Would Jesus Mow His Lawn? (Re)Imagining the American Lawn

January 24th, 2014 § 3 comments

The not-so-humble beginnings of an American tradition.

Would Jesus mow his lawn? I would think (based on pure speculation) that if Jesus knew the historical and social background of how the American lawn came to be and the needless consumer cost of this commodity, He would stand with me in this counter-cultural movement. Heck no! Let your law go! This is one elitest American tradition with a lower case “t” that could really use a modern (re)imagining.

We have been discussing a fantastic set of articles that have given me some fodder for thought. According to Paul Robbins of Lawn People: How Grasses, Weeds, and Chemicals Make Us Who We Are, the lawn as we know it had its origins in aristocratic England and soon after caught on in France.  The lawn had a place, and its place was not one of function, but a way of “controlling nature.”  In India and many other countries around the world, the front yard is a living and working space, or in the case of Latin America, lawns are practically non-existant. In these areas, the courtyard is the norm.  The priority was functional, private space used by the family.

The dawn of the lawn really took hold in nineteen-fifties suburbia where an “ethos of conformity” (Steinberg, 24) was the norm. But what is even more interesting is the continuing ways the lawn was wielded as a form of social control. Housing associations, advertisements and a building business that catered to “pimping your lawn” (my words) reinforced the notion that a beautiful lawn was the commodity to collect.  In short, it became a symbol of status, wealth and power.  Furthermore, there became an “assumed connection between the type of landscape and type of person” a sort of “moral” code that whispered that those who cared about their lawns were better people, more civilized.

I wonder if times have changed all that much?

My mind begins to wander into imagining the type of lawn that would serve the American people in a more functional, yet still beautiful manner. You may ask, what could/would my counter-cultural lawn look like?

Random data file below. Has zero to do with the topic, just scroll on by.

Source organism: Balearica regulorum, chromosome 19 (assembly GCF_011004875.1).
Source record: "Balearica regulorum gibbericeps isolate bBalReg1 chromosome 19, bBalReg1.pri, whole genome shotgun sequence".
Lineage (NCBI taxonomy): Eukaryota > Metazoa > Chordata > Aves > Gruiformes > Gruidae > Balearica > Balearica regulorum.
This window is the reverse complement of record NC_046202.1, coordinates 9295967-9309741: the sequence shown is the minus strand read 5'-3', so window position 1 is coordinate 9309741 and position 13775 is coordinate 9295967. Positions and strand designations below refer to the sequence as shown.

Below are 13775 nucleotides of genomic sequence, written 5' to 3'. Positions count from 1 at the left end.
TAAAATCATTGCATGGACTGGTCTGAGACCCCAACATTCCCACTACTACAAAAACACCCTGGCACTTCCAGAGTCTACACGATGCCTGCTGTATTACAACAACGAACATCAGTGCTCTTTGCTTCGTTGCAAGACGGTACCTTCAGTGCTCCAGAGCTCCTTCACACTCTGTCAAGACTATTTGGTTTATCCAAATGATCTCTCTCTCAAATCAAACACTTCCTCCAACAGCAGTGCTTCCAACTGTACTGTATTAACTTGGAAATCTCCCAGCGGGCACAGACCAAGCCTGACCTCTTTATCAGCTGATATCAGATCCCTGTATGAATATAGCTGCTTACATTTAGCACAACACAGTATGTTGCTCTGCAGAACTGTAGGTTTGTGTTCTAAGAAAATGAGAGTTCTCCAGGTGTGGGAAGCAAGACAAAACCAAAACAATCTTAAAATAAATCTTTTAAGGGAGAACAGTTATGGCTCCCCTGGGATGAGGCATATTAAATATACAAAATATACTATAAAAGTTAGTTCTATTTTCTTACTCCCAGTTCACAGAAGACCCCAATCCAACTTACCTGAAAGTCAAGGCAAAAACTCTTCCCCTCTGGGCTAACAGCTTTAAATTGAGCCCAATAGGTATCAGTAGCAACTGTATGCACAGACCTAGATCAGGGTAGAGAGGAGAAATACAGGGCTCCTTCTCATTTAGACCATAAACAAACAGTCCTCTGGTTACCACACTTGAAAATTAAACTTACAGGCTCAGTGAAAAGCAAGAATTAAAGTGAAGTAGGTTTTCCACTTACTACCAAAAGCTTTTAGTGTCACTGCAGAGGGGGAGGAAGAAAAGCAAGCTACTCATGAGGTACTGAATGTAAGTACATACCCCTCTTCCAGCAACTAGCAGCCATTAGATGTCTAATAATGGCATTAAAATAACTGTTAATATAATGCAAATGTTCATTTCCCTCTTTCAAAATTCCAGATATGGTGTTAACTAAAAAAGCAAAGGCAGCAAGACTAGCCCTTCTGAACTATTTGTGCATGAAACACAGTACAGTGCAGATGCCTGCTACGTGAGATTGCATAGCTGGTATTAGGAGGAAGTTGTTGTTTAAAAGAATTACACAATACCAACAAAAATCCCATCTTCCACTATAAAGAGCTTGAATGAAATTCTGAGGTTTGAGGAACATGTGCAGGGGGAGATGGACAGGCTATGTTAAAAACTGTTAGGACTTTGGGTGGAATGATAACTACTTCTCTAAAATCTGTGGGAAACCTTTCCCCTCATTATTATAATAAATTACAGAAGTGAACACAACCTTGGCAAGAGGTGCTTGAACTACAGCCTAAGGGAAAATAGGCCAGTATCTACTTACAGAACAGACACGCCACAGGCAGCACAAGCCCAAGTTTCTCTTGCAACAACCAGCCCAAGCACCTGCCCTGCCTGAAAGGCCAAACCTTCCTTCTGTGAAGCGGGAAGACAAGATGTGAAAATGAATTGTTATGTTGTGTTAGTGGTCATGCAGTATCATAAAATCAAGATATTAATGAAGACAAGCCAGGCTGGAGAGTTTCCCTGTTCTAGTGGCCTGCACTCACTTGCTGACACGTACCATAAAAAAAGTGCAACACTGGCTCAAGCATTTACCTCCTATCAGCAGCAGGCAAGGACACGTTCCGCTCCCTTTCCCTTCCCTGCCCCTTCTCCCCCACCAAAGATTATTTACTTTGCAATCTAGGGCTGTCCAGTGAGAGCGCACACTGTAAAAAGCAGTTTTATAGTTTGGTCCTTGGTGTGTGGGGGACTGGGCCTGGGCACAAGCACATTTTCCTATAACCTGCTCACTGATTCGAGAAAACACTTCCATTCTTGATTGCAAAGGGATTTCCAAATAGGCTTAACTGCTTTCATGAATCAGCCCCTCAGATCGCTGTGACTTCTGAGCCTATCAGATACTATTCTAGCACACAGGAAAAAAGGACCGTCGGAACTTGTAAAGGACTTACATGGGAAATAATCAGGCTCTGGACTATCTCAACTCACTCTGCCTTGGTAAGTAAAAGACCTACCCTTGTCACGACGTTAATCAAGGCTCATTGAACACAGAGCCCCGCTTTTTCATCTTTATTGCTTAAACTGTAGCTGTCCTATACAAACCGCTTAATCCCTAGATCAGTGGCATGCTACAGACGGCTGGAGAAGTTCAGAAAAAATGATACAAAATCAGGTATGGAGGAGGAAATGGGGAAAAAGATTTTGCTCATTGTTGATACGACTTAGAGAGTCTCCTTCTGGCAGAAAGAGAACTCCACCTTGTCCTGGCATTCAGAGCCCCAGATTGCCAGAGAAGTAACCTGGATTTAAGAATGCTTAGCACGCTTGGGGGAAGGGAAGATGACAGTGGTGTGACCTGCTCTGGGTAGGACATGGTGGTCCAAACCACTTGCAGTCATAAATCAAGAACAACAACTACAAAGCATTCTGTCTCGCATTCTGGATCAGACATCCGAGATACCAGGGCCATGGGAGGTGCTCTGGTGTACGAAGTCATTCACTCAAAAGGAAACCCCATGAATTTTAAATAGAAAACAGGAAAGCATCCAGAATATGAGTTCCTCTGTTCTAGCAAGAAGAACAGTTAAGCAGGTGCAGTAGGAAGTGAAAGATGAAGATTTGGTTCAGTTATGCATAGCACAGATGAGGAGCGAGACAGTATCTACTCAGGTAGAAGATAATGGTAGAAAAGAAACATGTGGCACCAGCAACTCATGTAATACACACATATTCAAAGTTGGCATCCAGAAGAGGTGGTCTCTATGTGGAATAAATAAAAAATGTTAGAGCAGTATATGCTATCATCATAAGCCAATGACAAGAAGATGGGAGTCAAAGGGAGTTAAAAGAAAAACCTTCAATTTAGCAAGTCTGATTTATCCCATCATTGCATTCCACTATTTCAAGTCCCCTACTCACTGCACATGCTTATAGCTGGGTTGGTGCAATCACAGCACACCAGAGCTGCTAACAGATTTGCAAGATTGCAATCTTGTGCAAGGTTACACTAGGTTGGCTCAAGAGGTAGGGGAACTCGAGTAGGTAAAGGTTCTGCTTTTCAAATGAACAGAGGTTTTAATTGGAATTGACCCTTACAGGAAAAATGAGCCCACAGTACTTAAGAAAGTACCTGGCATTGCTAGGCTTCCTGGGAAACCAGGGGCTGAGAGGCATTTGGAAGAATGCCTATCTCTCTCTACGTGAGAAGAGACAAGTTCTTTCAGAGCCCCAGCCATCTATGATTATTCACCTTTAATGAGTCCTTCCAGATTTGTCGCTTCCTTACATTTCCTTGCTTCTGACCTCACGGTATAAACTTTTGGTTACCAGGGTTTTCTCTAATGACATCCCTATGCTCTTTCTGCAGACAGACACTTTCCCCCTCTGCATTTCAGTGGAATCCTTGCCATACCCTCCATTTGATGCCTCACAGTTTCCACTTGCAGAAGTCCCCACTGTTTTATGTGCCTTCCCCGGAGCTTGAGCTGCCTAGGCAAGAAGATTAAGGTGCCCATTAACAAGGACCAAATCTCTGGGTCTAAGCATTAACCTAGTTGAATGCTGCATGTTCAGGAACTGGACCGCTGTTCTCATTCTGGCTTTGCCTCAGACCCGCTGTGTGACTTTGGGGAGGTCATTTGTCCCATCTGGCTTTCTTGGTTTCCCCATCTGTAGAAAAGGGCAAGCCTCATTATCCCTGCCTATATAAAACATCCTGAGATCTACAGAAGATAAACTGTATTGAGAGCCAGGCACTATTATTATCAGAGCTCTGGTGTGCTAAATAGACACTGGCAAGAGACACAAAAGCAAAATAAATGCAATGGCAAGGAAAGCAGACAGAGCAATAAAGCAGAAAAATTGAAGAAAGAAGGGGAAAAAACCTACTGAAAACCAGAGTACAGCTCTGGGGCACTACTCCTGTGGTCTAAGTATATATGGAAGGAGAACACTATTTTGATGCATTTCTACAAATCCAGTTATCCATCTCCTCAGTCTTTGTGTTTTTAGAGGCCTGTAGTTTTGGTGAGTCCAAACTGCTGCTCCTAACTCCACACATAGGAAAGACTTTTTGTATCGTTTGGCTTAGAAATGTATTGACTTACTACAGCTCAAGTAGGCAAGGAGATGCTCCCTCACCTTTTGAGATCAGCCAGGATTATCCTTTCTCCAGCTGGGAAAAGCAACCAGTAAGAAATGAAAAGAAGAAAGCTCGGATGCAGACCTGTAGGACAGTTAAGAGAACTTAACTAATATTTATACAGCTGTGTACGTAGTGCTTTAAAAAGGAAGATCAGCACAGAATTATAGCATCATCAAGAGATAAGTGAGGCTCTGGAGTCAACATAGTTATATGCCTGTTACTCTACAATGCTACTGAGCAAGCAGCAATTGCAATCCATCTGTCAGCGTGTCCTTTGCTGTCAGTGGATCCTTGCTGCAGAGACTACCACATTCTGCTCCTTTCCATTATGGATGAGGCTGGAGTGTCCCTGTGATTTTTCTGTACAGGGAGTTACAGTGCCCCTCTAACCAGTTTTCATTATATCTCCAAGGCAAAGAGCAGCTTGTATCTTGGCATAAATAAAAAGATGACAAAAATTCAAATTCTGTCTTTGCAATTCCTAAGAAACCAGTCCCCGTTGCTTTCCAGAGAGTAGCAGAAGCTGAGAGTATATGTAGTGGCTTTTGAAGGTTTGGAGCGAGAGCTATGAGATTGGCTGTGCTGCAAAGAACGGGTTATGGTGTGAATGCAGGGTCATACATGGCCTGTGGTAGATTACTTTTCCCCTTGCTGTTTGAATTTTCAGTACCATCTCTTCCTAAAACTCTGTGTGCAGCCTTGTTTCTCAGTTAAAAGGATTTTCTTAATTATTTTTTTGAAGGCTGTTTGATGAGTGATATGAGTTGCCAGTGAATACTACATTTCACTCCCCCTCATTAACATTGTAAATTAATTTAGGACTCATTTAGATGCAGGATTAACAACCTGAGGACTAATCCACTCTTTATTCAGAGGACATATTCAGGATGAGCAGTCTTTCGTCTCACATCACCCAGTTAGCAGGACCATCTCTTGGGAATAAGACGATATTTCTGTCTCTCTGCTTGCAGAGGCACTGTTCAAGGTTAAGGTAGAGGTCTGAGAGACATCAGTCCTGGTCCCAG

Consider the following:

1. Permaculture. Consider slowly converting your lawn into an edible landscape. The loss of a lawn does not have to mean a loss of the artistic beauty of one’s home. There are many beautiful flowering fruit trees, edible flowers and plants that carry an aesthetic all their own.

Beautiful and tasty nasturtiums and violets can serve as a border or filler around clusters of plants. The purple bean plant coupled with bunches of beautiful lettuce heads would make a nice pairing instead of bedded flowers.  These are also much more delicious. Imagine these layers of plants of varying color or height (all edible!) encircling the front and sides of your house.

Not only is layering certain crops a smart water conservation and protection technique but this would rock bordering a house.

With some research and skill, varietals can be found that are harvested at differing points in the summer, providing some consistent foliage. AND IT IS ALL EDIBLE!!!!  Talk about some monetary savings. Rumor has it that food prices will be increasing over the coming years and if any element of this is true, I’d like to have a jump start.  Additionally, the loss of the “typical” American grass lawn does not need to mean the loss of cushy space to lie in or play in. Check out the two counter-cultural lawns below. Beautiful. Functional. Potentially sustainable.

Envisioning the sustainable permaculture lawn. Image from: http://yogizendude.com/2009/09/13/permaculture-creating-a-sustainable-now

Whimsical permaculture cottage. Image from: http://permaculturecottage.wordpress.com/category/permaculture/